In a recent study, scientists from MedUni Vienna found the role of a specific subtype of macrophages (white blood cells) in progressive non-alcoholic fatty liver disease.
As part of the immune system, these cells have a protective function against fibrosis and liver cirrhosis.
At the same time, they are useful as biomarkers of liver disease progression as they can be measured by a blood test.
Non-alcoholic fatty liver disease (NAFLD) is one of the most common chronic liver diseases worldwide and is estimated to affect about 30% of the European population.
Chronic non-alcoholic fatty liver disease can develop into irreversible liver cirrhosis, which can only be cured by liver transplantation.
Therefore, it is particularly important to identify patients with non-alcoholic fatty liver disease early on.
The development of non-alcoholic fatty liver disease, especially advanced steatohepatitis (NASH, also: non-alcoholic fatty liver hepatitis), is linked to profound changes in immune cells in the liver.
Recently, the increased accumulation of a subtype of macrophages that express high levels of the receptor TREM2 has been described in fatty liver disease.
In the study, the team was able to show these specific macrophages have a protective function in fibrosis—a precursor to liver cirrhosis.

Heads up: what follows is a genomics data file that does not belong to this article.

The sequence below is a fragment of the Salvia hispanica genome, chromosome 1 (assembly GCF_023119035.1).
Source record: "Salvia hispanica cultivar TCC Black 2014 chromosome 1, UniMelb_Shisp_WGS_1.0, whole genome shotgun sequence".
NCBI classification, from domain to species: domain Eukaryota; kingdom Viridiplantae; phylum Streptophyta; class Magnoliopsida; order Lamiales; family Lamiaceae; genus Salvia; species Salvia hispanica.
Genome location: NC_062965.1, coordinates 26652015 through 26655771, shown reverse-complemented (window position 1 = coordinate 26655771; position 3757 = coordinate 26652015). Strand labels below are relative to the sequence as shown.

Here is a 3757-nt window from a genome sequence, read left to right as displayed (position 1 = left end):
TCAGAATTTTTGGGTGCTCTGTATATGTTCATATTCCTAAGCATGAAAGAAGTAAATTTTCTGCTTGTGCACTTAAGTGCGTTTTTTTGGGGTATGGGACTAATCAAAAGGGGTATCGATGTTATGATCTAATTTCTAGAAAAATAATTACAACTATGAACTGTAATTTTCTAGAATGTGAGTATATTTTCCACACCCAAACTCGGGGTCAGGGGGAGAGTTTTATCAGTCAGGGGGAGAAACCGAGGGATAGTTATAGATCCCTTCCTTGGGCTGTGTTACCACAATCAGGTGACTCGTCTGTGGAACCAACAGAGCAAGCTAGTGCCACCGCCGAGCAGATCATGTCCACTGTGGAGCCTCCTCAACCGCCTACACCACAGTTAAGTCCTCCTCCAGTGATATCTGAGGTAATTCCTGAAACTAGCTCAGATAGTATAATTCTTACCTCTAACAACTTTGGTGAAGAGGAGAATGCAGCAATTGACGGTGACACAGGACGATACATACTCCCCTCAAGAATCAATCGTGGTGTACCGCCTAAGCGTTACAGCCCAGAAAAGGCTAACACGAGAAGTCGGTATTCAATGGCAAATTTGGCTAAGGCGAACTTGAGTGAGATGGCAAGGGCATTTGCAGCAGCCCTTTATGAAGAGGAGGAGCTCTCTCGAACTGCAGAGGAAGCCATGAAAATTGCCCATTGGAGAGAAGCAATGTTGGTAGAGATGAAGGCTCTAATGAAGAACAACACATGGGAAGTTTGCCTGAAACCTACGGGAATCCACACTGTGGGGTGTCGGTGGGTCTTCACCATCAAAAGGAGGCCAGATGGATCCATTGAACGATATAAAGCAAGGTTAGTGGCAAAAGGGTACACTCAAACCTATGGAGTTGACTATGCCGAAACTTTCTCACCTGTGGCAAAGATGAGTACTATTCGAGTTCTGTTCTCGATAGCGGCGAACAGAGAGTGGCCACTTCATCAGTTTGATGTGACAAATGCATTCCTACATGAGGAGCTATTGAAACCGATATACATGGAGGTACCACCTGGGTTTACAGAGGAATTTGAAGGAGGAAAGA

These cells are found in greater numbers in the affected areas of the liver upon non-alcoholic fatty liver disease-associated liver inflammation, where they accumulate particularly in areas of cellular damage and fibrosis.
The team found that TREM2-positive macrophages fulfill an important protective function in non-alcoholic fatty liver disease, where they prevent fat accumulation, inflammatory processes, and progression of the disease to liver fibrosis.
It may be possible to develop a new way to treat fatty liver hepatitis by enhancing this protective function of TREM2-positive macrophages.
If you care about liver diseases, please read studies about green diets that could strongly lower non-alcoholic fatty liver disease, and this seaweed may prevent obesity, and fatty liver disease.
For more information about fatty livers, please see recent studies about aerobic exercise could have the final say on fatty livers, and results showing scientists find a new therapy for fatty liver disease.
The research is published in the Journal of Hepatology and was conducted by Christoph Binder et al.
Copyright © 2022 Knowridge Science Report. All rights reserved.